MIT Reports to the President 1994-95

Experimental Study Group

For the past twenty-six years, the Experimental Study Group has provided a unique educational alternative to the regular curriculum for first year students at MIT. Learning is based on the concept of self-motivated study through small interactive groups and seminars. Students have found this approach beneficial for a number of reasons: the opportunity to work closely with instructors and ask questions, the chance to be part of a close-knit academic community, and a flexible structure which allows students to study material at their own time and pace. In the words of one students from the Class of 1998: "I am glad I joined ESG. It offered me small classes, a chance to interact with my professors, and, in essence, the opportunity to learn more deeply than I think I could in the regular curriculum."


The total enrollment of students for the year included 49 freshmen, 1 sophomore transfer, and 26 upperclassmen who had been in ESG as freshmen. In addition, 14 non-ESG students enrolled in seminars sponsored by ESG.

Forty-nine percent of ESG's freshman class for the year were female, 10 percent were minorities, and 14 percent were international students (coming from countries as diverse as Bangladesh, Bulgaria, and Cyprus).


In addition to their teaching duties, Professor Vernon Ingram (Director of ESG) and Holly Sweet (Associate Director) administered and monitored program offerings and activities. They met during the year with the ESG Advisory Committee, currently composed of Professor Alan Davison (Department of Chemistry), Dean Robert Birgeneau (School of Science), Professor Alar Toomre (Department of Mathematics), Department Head Ernest Moniz (Department of Physics), and Dean Philip Khoury (School of Humanities and Social Science).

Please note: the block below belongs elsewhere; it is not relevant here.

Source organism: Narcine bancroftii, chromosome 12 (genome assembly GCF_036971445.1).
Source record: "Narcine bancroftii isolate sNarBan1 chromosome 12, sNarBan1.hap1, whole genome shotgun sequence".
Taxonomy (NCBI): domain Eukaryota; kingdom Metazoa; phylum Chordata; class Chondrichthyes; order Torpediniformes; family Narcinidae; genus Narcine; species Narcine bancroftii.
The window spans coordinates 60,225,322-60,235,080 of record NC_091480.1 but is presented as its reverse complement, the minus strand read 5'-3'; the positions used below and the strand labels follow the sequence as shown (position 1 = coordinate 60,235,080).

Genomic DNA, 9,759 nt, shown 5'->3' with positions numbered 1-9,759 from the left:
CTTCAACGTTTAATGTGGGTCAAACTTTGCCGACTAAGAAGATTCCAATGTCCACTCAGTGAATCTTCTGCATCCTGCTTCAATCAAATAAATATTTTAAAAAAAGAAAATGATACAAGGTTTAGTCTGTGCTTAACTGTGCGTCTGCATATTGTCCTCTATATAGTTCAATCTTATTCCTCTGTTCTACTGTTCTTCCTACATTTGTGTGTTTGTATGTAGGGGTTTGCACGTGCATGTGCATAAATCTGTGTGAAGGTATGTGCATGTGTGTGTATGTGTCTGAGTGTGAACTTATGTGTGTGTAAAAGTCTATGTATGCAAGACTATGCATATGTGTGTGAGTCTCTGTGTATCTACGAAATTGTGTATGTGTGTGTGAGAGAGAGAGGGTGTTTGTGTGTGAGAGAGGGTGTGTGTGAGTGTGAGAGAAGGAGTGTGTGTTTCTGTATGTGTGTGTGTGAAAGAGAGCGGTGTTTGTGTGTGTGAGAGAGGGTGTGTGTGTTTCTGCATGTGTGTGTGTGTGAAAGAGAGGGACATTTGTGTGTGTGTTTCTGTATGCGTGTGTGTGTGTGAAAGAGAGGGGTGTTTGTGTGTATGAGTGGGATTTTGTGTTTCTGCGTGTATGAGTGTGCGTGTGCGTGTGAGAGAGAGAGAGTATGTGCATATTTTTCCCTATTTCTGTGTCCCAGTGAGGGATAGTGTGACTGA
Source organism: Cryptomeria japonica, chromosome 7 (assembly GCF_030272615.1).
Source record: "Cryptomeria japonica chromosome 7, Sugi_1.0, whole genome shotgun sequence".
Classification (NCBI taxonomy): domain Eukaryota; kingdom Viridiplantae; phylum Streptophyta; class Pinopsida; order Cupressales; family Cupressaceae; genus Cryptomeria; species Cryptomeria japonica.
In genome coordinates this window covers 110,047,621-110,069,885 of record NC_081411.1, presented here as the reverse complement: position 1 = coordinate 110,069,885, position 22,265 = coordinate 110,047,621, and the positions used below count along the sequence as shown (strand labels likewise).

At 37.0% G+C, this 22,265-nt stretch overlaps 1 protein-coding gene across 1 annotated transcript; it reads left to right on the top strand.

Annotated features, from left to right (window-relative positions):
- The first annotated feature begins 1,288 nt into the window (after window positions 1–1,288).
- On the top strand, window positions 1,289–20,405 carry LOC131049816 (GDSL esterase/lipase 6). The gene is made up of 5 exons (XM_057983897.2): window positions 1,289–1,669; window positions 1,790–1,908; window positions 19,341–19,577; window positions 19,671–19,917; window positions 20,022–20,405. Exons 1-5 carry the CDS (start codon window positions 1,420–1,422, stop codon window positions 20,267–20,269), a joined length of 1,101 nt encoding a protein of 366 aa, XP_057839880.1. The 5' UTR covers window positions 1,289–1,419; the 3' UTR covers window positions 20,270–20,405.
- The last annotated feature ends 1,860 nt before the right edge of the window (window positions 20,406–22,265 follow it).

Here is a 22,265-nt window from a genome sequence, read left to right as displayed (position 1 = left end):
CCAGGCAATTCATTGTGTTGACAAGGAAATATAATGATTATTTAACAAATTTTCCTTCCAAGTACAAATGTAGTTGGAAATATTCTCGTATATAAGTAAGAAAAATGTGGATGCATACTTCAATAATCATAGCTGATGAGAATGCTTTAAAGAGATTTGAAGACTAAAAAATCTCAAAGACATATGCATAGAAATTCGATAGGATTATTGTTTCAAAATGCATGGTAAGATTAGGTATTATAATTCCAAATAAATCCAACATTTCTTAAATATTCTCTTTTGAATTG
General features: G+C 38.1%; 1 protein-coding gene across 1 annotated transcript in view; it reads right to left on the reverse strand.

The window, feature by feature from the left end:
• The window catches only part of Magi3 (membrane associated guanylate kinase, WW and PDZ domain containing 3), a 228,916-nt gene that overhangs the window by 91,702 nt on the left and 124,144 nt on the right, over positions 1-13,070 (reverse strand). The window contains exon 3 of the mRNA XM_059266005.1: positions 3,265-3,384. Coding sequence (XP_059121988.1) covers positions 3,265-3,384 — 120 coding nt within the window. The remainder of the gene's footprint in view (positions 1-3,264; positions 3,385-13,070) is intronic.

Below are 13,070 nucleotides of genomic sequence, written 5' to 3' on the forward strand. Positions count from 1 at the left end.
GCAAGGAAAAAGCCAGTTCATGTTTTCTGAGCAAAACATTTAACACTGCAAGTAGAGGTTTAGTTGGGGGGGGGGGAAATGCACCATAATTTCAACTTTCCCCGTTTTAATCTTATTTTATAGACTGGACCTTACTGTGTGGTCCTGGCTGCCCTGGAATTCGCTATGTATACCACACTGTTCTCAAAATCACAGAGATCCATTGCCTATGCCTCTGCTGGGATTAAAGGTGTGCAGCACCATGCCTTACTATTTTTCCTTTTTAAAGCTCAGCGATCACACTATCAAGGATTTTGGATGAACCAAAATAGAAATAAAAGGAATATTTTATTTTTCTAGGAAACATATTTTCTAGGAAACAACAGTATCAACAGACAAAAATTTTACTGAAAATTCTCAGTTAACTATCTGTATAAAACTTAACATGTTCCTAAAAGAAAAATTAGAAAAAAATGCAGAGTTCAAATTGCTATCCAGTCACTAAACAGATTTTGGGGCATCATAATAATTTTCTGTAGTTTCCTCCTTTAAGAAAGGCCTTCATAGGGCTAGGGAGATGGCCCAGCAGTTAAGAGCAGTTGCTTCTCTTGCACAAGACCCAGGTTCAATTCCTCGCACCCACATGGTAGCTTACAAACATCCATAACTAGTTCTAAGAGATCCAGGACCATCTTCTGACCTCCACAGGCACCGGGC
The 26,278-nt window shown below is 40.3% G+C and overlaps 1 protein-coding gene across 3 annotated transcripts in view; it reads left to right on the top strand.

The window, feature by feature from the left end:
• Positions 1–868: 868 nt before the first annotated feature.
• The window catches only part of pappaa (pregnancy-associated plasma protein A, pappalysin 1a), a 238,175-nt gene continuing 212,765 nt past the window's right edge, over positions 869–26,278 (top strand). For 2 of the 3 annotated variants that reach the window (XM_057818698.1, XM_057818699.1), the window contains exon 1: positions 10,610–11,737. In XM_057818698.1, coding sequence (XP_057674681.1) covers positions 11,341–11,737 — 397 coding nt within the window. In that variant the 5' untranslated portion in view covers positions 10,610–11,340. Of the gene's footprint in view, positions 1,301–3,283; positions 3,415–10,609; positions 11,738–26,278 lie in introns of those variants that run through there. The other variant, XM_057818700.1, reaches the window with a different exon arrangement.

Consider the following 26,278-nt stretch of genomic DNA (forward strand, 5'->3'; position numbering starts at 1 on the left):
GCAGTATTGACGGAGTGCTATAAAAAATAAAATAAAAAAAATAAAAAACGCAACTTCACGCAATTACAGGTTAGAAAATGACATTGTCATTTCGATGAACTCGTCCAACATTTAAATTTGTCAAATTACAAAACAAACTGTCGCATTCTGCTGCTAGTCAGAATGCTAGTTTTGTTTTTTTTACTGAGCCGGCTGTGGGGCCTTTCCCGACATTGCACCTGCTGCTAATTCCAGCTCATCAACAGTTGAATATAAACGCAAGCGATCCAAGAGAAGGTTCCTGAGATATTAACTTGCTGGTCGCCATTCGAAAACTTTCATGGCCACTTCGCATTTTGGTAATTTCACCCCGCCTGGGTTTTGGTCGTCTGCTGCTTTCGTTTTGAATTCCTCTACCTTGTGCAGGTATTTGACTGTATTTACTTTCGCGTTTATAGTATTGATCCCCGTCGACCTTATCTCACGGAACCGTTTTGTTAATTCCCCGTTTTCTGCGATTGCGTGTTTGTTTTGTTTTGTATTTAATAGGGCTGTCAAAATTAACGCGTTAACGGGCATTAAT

The physics staff included Professors Emeriti Robert Hulsizer and Robert Halfman, Dr. Peter Dourmashkin, Craig Watkins, and David Custer '82. The mathematics staff was headed by Craig Watkins and David Metzler and included graduate student Thomas Colthurst. Professor Ingram from the Department of Biology was responsible for the teaching of introductory biology in ESG. The chemistry offerings at ESG were supervised by Todd Anderson, a graduate student in the Department of Chemistry. Mr. Anderson has accepted a job at a consulting firm in Boston and will be greatly missed after the five years he has spent teaching at ESG.

ESG also offered several HASS-D and HASS classes to its students. Eric Fernald, a graduate student in the Department of Political Science, taught political science and political philosophy. Mr. Fernald will be leaving ESG to pursue a full-time job in political science. He has been a dynamic and creative teacher and has contributed a great deal to ESG over the past five years. Dr. Christopher Sawyer-Laucanno taught expository writing in the fall, and David Custer '82 taught both expository and creative writing in the spring, as well as developing and teaching a new undergraduate seminar on technical writing.

Dr. Lee Perlman, a former ESG humanities staff member, returned to co-teach SEM051 Sex Roles and Relationships both terms along with Ms. Sweet, and to teach a seminar on Introduction to Eastern Religions during IAP.

Our staff were assisted by 27 undergraduate and 12 graduate tutors. Undergraduates tutoring biology, chemistry, physics, and mathematics for the first time at ESG were required to participate in a teaching seminar run by staff members. Several upperclassmen taught seminars in ESG under staff supervision. Chinsan Han '97 ran SP293 Robotics for the third year in a row. Jeffrey Crants '95 developed and taught a humanities seminar SP296 Comparative Film and Literature under the supervision of Dr. Dourmashkin and Professor Irving Singer.